A Texas Children’s Hospital physician testified on the second day of trial that he did not think a mistakenly applied HPV vaccine was the cause of an infant’s recurring illnesses.
Dr. David Paul, an endocrinologist or hormone specialist, said of the estimated 100 documented cases of babies receiving the HPV vaccine, the most severe symptoms were “fever and fussiness.”
Paul’s testimony came a day after Victoria mother Anita Vasquez, 36, took the stand to describe changes in the personality of her daughter, 22-month-old Aniya Blu Vasquez, after the child accidentally received an HPV vaccine in December 2016. Vasquez said Aniya became distracted and lethargic, ultimately suffering reversals in her growth and development after the vaccine, which was meant for her 14-year-old son.
Attorneys for the Texas Department of Family and Protective Services are suing Vasquez in an attempt to terminate her custody rights for Aniya. The mother is accused of endangering her child, according to court records.
In 2017, doctors at the Texas Children’s Hospital reported Vasquez to state officials for Munchausen syndrome by proxy, accusing her of fabricating or causing an illness in her daughter.
According to the Mayo Clinic, an international medical research group, Munchausen syndrome by proxy is a mental disorder in which someone falsely claims another person is sick, usually involving parents who harm their children.
Paul did not testify to any psychological changes observed in Aniya. Instead, he said the infant was admitted to his hospital on several occasions because of dangerously-low sodium levels in her blood. Those low levels could result in brain damage or even death.
Dr. James Lukefahr, a child abuse expert who assisted state officials in their investigation of Vasquez, agreed that although the source of Aniya’s health problems was unclear, one thing was for certain.
“These problems only affected Aniya when she was in the care of her mother and maternal grandmother,” he said, adding he thought Vasquez’s mother, at the very least, allowed the endangerment to happen.
While Paul said he was unsure – then and now – about what caused those sodium levels to drop, he had some theories.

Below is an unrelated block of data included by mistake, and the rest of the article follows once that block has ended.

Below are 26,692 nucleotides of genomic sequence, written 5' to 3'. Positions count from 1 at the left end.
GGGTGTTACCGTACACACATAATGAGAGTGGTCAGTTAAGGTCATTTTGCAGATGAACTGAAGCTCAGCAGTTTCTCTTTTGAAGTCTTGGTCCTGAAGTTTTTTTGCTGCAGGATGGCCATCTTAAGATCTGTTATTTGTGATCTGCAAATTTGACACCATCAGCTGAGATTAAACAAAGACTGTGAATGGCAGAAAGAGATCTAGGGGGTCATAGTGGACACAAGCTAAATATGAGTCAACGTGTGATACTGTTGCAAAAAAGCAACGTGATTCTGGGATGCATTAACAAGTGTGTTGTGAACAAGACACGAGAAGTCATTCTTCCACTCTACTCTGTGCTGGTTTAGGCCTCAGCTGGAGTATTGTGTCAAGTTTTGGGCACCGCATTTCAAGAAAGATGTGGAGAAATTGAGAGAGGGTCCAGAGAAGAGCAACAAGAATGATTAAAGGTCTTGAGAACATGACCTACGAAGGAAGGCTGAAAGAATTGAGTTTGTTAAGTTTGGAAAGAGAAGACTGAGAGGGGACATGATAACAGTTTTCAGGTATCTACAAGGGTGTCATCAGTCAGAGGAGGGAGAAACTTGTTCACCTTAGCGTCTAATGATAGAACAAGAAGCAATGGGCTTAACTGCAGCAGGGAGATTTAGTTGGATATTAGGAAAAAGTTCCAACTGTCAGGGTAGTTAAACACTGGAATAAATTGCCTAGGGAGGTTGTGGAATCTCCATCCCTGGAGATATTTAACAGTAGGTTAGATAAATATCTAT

In Paul’s opinion, Aniya, in some way or another, received diluted breast milk, formula or other sustenance over an extended period of time, he said.
“My fairly strong feel is that mother was not caring for baby properly,” he said.
But Vasquez’s attorney, Chris Branson, questioned why state investigators never ordered testing of Aniya’s bottles.
When Branson asked whether a hormonal imbalance could have caused Aniya’s blood-sodium levels to drop, the endocrinologist said he thought it unlikely, pointing to Aniya’s quick recovery at the hospital.
He also pointed to interviews of Vasquez’s friends and family who described her in glowing terms as an excellent and loving mother.
But throughout his testimony, Paul repeatedly emphasized he did not have all the answers, at one point describing medicine as an “art and science.”
Glenn Mutchler, a state investigator who began looking into Vasquez’s case after those bottles were disposed of, said he wished such testing had been ordered.
“I would have loved to,” he said.
But Mutchler did receive plenty of medical information regarding vaccines in the form of abundant text messages from Vasquez. He described that information as an attempt by Vasquez to manipulate his work.
Megan Morales, a caseworker for the Texas Department of Family and Protective Services who worked on Vasquez’s case, agreed the mother seemed focused on vaccines as the cause of Aniya’s health problems.
Sometimes Vasquez blamed doctors for the child’s poor health, accusing them of conspiring against her, Morales said.
“She did feel the doctors were all working together … against her,” Morales said.